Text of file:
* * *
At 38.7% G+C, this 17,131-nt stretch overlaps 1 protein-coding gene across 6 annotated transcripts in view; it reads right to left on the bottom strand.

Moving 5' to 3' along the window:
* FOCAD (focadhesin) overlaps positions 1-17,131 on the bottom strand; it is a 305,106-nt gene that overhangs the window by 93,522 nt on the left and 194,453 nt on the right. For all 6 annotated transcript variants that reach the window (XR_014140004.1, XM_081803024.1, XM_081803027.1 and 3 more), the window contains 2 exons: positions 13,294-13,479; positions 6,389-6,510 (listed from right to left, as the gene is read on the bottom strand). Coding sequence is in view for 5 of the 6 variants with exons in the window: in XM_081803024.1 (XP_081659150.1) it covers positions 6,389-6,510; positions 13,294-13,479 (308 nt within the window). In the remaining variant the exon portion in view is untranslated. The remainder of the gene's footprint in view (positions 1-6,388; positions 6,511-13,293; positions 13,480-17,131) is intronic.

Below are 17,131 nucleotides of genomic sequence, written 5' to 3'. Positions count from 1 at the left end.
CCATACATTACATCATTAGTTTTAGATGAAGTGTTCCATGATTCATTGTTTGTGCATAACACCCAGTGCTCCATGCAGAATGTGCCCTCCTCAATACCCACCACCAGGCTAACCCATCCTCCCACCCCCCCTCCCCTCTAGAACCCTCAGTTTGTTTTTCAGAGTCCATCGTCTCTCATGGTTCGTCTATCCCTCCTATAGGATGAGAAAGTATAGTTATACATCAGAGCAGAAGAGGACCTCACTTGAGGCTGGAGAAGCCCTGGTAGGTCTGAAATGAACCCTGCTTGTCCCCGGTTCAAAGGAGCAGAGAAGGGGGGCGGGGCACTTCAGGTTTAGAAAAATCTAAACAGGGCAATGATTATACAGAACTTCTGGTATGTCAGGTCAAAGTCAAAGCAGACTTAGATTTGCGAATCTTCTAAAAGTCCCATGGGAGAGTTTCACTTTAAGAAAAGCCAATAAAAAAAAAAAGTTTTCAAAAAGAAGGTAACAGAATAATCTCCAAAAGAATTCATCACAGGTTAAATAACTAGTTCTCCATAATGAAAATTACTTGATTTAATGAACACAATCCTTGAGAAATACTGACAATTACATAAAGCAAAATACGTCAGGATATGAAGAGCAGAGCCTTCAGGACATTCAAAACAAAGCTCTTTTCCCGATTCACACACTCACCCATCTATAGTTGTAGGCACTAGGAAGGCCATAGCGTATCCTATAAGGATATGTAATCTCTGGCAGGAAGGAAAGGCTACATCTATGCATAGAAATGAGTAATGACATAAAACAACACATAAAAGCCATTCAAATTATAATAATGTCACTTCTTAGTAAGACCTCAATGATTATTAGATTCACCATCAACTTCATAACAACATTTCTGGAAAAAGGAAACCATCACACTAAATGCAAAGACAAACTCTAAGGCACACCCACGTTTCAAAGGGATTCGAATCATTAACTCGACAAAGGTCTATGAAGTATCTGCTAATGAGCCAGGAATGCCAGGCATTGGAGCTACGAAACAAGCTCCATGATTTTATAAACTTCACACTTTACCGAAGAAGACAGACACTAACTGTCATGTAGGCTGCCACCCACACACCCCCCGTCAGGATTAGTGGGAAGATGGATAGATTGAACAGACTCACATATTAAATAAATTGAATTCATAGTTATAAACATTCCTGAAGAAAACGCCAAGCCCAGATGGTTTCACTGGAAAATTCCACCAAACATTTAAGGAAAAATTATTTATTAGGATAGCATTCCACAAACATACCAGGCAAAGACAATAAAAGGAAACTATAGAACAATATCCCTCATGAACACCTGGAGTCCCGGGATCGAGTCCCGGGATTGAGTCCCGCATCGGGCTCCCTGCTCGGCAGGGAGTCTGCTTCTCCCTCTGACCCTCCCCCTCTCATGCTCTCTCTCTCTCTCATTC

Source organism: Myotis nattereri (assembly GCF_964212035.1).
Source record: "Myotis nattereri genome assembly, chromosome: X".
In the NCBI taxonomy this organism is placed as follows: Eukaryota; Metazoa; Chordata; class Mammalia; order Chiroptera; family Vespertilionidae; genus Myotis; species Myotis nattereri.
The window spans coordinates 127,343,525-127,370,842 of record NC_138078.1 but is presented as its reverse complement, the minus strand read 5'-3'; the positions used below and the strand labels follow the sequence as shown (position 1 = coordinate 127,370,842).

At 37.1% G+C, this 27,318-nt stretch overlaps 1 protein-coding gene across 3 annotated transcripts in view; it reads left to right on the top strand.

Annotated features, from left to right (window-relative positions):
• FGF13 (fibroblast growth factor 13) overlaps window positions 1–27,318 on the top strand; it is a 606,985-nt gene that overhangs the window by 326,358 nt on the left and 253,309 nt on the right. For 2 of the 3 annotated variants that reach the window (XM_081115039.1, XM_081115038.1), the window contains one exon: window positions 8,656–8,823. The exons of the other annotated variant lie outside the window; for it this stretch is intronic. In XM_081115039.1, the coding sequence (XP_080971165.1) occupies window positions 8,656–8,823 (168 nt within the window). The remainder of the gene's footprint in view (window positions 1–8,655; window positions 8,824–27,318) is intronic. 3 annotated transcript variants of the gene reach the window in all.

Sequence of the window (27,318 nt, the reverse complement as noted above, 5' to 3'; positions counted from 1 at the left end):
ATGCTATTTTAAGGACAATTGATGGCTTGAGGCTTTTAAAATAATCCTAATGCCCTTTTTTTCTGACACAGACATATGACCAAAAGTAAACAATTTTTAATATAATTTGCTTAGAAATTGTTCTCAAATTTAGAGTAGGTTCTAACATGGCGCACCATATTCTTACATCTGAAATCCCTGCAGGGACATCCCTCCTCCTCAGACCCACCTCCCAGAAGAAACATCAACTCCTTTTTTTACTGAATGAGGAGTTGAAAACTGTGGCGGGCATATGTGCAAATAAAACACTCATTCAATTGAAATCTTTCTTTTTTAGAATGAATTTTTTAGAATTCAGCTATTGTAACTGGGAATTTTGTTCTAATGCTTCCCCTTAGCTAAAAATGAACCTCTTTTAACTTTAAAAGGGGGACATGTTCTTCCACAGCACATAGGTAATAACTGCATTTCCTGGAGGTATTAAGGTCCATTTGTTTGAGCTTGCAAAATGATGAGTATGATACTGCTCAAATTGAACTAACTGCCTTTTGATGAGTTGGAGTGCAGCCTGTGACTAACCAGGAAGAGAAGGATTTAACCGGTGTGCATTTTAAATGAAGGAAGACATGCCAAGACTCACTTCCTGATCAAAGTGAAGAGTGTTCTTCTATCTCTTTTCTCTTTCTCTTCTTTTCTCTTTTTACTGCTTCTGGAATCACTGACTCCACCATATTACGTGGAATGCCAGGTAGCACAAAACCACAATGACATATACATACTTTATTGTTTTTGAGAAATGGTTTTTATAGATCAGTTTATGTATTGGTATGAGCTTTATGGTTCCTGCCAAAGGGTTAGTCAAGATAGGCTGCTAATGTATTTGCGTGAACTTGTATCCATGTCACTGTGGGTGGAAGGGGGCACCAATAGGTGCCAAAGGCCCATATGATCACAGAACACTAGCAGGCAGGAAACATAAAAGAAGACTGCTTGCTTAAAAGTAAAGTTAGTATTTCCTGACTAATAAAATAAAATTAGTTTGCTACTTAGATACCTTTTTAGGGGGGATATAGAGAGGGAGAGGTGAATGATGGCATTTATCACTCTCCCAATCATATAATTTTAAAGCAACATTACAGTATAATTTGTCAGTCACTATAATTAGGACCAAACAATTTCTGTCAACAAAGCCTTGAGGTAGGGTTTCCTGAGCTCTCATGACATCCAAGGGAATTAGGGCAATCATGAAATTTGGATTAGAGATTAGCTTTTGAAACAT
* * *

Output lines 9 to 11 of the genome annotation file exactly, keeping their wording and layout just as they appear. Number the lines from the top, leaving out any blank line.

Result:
The window spans coordinates 127,343,525-127,370,842 of record NC_138078.1 but is presented as its reverse complement, the minus strand read 5'-3'; the positions used below and the strand labels follow the sequence as shown (position 1 = coordinate 127,370,842).

At 37.1% G+C, this 27,318-nt stretch overlaps 1 protein-coding gene across 3 annotated transcripts in view; it reads left to right on the top strand.

Annotated features, from left to right (window-relative positions):